Rising global temperatures may be putting the health of Canadian children at risk, the Ontario Public Health Association (OPHA) warns.
Through a new initiative called Make it Better, the OPHA warns that climate change has directly increased triggers for asthma and has facilitated greater populations of ticks that carry Lyme disease — two ailments for which children between the ages of five and nine are most at risk.
In addition, a simple increase in the number of “extreme heat” days per year could impact young children significantly.
“What we’re trying to convey is that the science is showing that there are risks to our health, and in particular our children are among those that are most vulnerable,” warns Pegeen Walsh, the executive director of the OPHA.
Asthma is currently one of the leading causes of hospital admissions for children in Canada, the OPHA warns.
Between 2021 and 2050, metropolitan areas such as Toronto could see over 30 extreme heat days annually — a number that could reach 50 by 2080. These extended warmer seasons mean Lyme disease-carrying tick populations are growing and are active for more of the year.
The initiative cites research from the Canadian Association of Physicians for the Environment (CAPE), the Canadian Institute for Health Information, among other organizations, and emphasizes that while the evidence linking climate change to asthma and Lyme disease is the most robust, there are a host of other ailments, such as West Nile virus, that could be triggered by the consequences of rising temperatures.
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There are a number of steps parents can take to protect their children’s health amid global warming.
Monitor the air quality
Air quality can be one of the most significant triggers of asthma in children, Walsh said.
First and foremost, parents should monitor air quality before allowing their children to engage in outdoor activities. Parents can do this by regularly checking the air quality index from Health Canada and Environment Canada, which regularly provides real-time ratings and forecasts.
“With the climate changing, what we’re seeing is air pollution pollen seasons lasting longer, forest fires, etc., and these can be triggers for those that have asthma,” Walsh explained. “So there’s a concern about putting children at risk as a result of the changes in air quality.”
It’s also important to check the index regularly. Noelle Selin, an atmospheric chemist and associate professor at the Massachusetts Institute of Technology, emphasizes that the air quality changes by the day.
“There are different sorts of air quality indices that give people an idea of how bad the air quality is on a certain day, and when air quality is bad, it’s usually on hot days in the summer,” she explained.
She went on to say that on days where air quality is low, parents should consider not allowing their children to play outside. The OPHA’s awareness website, makeitbetterontario.ca, also advises parents to use air purifiers and purifier filters to remove particles from indoor air.
Prepare for extreme heat
According to Walsh, Canada could see an increase in “extreme heat” days, which refers to days where the temperature is over 30 C. This trend leaves young children especially vulnerable to heat-related ailments.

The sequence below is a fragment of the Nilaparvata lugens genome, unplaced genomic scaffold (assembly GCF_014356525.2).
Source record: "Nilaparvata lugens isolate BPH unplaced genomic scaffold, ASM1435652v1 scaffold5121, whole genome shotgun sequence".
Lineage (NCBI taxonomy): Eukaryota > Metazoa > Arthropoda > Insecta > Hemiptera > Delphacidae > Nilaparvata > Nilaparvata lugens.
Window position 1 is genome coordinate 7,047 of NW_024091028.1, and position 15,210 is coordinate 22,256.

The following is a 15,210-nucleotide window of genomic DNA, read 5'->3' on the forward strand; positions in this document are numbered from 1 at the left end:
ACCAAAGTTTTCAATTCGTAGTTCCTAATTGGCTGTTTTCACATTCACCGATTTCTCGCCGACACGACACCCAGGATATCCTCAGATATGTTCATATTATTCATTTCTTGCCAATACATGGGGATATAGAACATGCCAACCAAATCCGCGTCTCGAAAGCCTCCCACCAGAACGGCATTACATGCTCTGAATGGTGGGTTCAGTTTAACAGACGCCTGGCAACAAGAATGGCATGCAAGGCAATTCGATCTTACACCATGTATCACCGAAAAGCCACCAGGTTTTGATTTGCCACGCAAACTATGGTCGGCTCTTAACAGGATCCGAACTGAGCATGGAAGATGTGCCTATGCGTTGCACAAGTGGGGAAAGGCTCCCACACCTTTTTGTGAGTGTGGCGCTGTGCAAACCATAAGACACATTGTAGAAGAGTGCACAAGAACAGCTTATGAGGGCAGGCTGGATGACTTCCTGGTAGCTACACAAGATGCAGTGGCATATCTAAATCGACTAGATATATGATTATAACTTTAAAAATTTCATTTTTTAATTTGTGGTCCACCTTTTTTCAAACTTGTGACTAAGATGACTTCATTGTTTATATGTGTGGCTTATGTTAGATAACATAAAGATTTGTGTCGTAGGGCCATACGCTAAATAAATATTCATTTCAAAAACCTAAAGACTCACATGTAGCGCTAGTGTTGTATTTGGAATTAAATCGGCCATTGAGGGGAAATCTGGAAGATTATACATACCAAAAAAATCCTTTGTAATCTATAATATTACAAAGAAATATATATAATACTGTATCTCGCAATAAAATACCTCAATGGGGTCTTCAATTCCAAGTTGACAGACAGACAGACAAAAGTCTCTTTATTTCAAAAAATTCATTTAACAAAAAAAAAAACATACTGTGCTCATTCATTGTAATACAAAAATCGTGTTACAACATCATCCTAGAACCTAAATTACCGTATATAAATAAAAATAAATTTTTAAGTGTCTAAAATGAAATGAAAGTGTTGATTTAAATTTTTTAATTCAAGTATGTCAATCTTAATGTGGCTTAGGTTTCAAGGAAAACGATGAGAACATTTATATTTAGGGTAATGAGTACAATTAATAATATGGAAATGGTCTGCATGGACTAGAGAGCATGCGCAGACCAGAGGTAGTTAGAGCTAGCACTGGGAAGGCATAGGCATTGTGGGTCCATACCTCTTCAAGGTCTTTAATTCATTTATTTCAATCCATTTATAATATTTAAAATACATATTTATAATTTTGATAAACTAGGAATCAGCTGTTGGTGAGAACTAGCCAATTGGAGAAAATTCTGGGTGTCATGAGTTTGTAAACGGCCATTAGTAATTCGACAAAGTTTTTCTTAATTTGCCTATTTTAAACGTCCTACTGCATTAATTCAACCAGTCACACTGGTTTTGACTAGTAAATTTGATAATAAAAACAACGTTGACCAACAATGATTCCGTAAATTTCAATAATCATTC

“Children, because of their body mass, are particularly vulnerable to heatstroke,” she explained.
To safeguard children from heat-related diseases, Walsh recommends that parents prepare for the heat before going outside by keeping cool drinks readily available and seeking out a shady spot.
She also notes that there are a number of ways to recognize heat stroke that parents should be aware of, including fainting, nausea, headaches, rapid breathing, extreme thirst, decreased urination, and — particularly in children — behaviour changes such as sleepiness or temper tantrums.
Charles Driscoll, a professor at Syracuse University, also notes that protecting against heat-related illnesses is important in preventing other health problems as well.
“When you’re experiencing stress because of high temperature due to heat stress you become more sensitive to to other types of conditions,” Driscoll said.
Avoiding Lyme disease and other pathogens
The first thing parents should do to prevent their kids from catching Lyme disease is to use bug spray — but not just any kind.
The OPHA website states that bug spray containing DEET or icaridin is the most effective in repelling ticks. It’s important to note that some users of bug spray containing DEET have experienced superficial allergic reactions to the product (rashes, skin reactions, etc.).
The website also advises that parents ensure their children are tucking their pants into their shoes, have them shower within two hours of being outdoors and put clothes in a dryer on high heat for 10 minutes.
Walsh notes that Lyme disease in children can lead to paralysis, arthritis or even death in extreme cases.
“We’re seeing an increase in cases for example over six years,” she said. “We’ve gone from 30 cases in Ontario to 300 [between 2009 and 2015]. So with our warming climate, the ticks that carry Lyme disease are moving farther north.”
In addition to protecting their families, Selin points out that reducing the effects of climate change can also have a direct impact on improving public health.
“Mitigating climate change has real potential health benefits to populations — the actions are overlapping,” she said.
“For example, less driving, less use of fossil fuels. It’s possible to address both [health challenges caused by air quality and climate change] with the same set of actions. And that’s really important for poor people’s health and well-being both in the near term and the long term.”
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